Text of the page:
via Daily Dot

Posted by Martin Schneider | Discussion
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Watch ‘The Brainiac,’ the awful Mexican horror movie that inspired Frank Zappa and Captain Beefheart
07:48 am


Frank Zappa
Captain Beefheart
The Brainiac

One of the strangest movies ever made, The Brainiac (a/k/a El baron del terror) is also the subject of “Debra Kadabra,” the first song on Frank Zappa and Captain Beefheart’s Bongo Fury.

The song’s lyrics conflate a late-night broadcast of the 1962 movie on KCOP with an event from Beefheart and Zappa’s teenage years in 1950s Lancaster, when a cosmetics accident temporarily transformed Beefheart into something like a B-movie monster. One night, while the pair were in high school, Don Van Vliet (Beefheart) doused himself in some of the Avon prodcuts his mother sold; perhaps unsurprisingly, he suffered a severe allergic reaction (“His face looked like an alligator,” Zappa recalled). To convalesce, he went to a family member’s house in East L.A., where no one from high school could mock his disfigurement.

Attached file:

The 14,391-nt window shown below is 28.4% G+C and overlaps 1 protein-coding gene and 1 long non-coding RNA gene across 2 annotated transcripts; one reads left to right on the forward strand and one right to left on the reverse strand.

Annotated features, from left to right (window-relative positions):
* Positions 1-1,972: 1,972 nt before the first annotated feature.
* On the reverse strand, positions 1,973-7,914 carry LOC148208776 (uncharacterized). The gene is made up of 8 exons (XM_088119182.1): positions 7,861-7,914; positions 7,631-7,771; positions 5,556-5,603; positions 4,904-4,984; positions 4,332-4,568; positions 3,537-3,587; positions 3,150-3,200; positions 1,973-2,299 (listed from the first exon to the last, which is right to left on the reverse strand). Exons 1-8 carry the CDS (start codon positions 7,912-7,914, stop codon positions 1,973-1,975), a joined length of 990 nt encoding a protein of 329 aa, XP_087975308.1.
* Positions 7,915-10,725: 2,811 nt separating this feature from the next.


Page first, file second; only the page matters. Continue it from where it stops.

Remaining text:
Cover my entire body with Avon co-log-nuh
And drive me to some relative’s house in East L.A.
Turn it to Channel 13
And make me watch the rubber tongue
When it comes out
From the puffed and flabulent Mexican rubber-goods mask


Make me grow Brainiac fingers
But with more hair


At the appropriate moments in the song, a trumpet quotes the score from The Brainiac. Barry Miles’ Zappa biography has a bit of the maestro discussing the movie’s relationship to “Debra Kadabra”: